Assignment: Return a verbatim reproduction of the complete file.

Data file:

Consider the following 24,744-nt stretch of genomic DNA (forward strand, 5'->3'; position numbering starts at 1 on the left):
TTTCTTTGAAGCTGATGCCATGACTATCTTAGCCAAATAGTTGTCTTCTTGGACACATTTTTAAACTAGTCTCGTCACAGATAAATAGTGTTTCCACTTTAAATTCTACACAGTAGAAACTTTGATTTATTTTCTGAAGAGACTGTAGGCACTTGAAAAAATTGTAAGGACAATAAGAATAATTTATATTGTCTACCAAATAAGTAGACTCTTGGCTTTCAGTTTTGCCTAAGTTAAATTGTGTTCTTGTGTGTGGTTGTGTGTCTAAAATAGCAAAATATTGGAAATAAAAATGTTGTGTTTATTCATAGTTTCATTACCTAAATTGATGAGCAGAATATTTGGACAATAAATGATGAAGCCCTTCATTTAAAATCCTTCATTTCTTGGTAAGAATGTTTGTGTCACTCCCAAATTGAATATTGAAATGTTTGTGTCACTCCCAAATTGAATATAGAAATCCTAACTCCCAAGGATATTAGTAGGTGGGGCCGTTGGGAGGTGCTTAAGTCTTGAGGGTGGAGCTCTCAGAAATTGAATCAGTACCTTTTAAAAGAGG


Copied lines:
Consider the following 24,744-nt stretch of genomic DNA (forward strand, 5'->3'; position numbering starts at 1 on the left):
TTTCTTTGAAGCTGATGCCATGACTATCTTAGCCAAATAGTTGTCTTCTTGGACACATTTTTAAACTAGTCTCGTCACAGATAAATAGTGTTTCCACTTTAAATTCTACACAGTAGAAACTTTGATTTATTTTCTGAAGAGACTGTAGGCACTTGAAAAAATTGTAAGGACAATAAGAATAATTTATATTGTCTACCAAATAAGTAGACTCTTGGCTTTCAGTTTTGCCTAAGTTAAATTGTGTTCTTGTGTGTGGTTGTGTGTCTAAAATAGCAAAATATTGGAAATAAAAATGTTGTGTTTATTCATAGTTTCATTACCTAAATTGATGAGCAGAATATTTGGACAATAAATGATGAAGCCCTTCATTTAAAATCCTTCATTTCTTGGTAAGAATGTTTGTGTCACTCCCAAATTGAATATTGAAATGTTTGTGTCACTCCCAAATTGAATATAGAAATCCTAACTCCCAAGGATATTAGTAGGTGGGGCCGTTGGGAGGTGCTTAAGTCTTGAGGGTGGAGCTCTCAGAAATTGAATCAGTACCTTTTAAAAGAGG